Karen Watson went to Roxborough Memorial Hospital in June with a bad knee. She left with a bad headache.
The knee problem was arthritis. The headache was caused by the hospital’s Froot Loops billing department.
She spent four hours in the ER, received treatment and medicine, and on the way out went to the billing department to pay up.
The bill was $5,830.33, all but $100 covered by her health insurance.
She paid with her credit card — she showed me the receipt. She says the clerk who handled the transaction “told me to make sure to keep the receipt, as there have been horror stories from former patients who are still being billed for payments already made.”
Watson admits the prophetic warning didn’t mean much to her “until a month later, when I started getting calls not only to my home but at my place of employment.” Watson, 52, is the assistant to SEPTA’s chief rail transportation officer.
She lives in Germantown, and had chosen the Roxborough hospital because her mother had been well-treated there. Watson says she has no other complaints about the hospital. “Everyone was nice,” she says.
Except the billing department, which was spitting out bills like machine gun bullets.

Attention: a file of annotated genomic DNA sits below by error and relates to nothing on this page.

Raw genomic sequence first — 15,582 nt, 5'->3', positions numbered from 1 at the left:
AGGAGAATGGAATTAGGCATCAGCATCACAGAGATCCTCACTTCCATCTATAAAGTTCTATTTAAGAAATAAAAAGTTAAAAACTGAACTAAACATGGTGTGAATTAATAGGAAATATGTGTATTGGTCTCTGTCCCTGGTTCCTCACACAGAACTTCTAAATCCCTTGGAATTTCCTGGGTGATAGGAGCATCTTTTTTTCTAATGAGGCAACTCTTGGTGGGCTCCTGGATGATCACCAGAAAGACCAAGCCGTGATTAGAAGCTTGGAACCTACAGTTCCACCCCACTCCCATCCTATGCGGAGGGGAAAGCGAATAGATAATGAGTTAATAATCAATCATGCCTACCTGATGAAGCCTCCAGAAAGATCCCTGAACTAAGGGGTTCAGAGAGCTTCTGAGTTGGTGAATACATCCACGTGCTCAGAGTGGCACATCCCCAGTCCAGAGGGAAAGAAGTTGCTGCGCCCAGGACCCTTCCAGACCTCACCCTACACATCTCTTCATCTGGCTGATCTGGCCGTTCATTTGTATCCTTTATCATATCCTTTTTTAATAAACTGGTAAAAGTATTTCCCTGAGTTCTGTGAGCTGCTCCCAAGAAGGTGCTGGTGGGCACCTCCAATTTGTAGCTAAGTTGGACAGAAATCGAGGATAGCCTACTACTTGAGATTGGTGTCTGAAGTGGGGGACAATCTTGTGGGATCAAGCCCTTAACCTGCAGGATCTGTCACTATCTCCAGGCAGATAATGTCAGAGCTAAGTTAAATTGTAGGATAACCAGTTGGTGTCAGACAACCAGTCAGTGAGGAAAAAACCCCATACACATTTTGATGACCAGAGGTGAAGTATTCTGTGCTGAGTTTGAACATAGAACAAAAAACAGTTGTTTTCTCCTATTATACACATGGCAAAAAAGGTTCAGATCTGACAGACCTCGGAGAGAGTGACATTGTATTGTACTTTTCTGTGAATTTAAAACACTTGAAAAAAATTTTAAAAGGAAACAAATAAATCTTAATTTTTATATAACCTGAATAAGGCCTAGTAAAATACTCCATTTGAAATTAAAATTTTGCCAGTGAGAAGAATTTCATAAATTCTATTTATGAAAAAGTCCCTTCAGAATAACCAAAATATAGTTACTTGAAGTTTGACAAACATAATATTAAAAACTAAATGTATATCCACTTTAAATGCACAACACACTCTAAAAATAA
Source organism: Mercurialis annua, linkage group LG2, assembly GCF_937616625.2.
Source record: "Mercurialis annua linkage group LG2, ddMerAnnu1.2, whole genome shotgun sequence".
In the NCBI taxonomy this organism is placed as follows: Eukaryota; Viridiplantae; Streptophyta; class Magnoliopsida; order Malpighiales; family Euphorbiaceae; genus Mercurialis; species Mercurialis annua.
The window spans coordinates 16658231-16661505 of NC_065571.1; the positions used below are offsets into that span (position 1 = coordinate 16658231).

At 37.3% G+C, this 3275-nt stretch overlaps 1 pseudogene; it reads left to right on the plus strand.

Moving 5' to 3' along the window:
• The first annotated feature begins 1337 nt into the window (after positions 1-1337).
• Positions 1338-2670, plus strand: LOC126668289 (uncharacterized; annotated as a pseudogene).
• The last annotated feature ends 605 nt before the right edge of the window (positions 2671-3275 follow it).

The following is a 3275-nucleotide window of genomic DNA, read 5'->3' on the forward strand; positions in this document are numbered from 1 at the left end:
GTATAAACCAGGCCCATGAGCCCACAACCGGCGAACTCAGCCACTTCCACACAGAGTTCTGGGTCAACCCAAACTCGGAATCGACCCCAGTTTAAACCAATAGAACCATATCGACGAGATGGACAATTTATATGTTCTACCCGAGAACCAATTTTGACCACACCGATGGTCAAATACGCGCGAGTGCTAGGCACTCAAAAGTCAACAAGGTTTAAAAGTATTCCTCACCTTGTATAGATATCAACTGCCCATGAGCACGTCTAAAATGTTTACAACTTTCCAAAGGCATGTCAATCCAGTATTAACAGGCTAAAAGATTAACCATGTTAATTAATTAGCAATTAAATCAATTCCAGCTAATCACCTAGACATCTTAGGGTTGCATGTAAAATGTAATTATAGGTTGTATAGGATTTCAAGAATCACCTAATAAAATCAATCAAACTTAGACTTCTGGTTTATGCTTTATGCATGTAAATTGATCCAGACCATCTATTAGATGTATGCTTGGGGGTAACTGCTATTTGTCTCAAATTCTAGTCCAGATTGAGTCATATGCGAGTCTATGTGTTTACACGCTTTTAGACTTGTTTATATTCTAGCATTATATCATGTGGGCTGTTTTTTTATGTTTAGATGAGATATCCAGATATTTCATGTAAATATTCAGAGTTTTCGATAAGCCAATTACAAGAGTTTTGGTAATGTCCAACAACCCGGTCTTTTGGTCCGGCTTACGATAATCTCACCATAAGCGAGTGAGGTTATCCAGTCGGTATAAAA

The headache was turning into a migraine and Watson was beginning to get her back up. “I don’t mind paying what I owe,” she says, “but if you try to grift me, we are going to have a problem.”
She suspected that the hospital was spraying out bills, hopeful that the weak-minded would just pay them.
After being billed several times for what she already had paid, Watson called the billing department and reached someone named Gabriella. Hospital policy is to not provide last names.
Watson told me that Gabriella promised “she’d see that that error was corrected and she’d either mail confirmation to me or call me at work once the correction was processed.”
Watson called Gabriella again Aug. 11 and followed up with a fax that proved she had paid.
Another billing letter arrived seven days later.
As she told the story, I could almost hear Watson’s head explode.
I figured I’d try my luck.
I call Roxborough’s billing department, and Gabriella answers. What luck!
When I tell her I am looking into Watson’s complaint, Gabriella says, “I wouldn’t know if I can speak” about that issue, and promises to have a manager call within an hour. After two hours I call back and she transfers me to the manager, Carissa, who’s away from her desk.
While waiting, I go online and Google “Roxborough Memorial Hospital billing problems” and entertain myself reading the horror stories Watson had been warned about.
I never do hear from Carissa, so I try the man listed as CEO, Peter Adamo.
He wasn’t in, but I hit pay dirt in the form of Pat Haraburda, executive assistant to the CEO. I explain the situation to her, and within an hour Watson gets a call from Roxborough Memorial Hospital regional vice president Bryan Burklow, who does give his last name.
And his profound apologies. And a statement that her balance is now zero. And a phone number to call, should she get another bill.
Watson tells me she’s satisfied “with what Mr. Burklow had to say. I’m still annoyed that it had to come to this.”
At least the headache has stopped — as long as there are no more bills.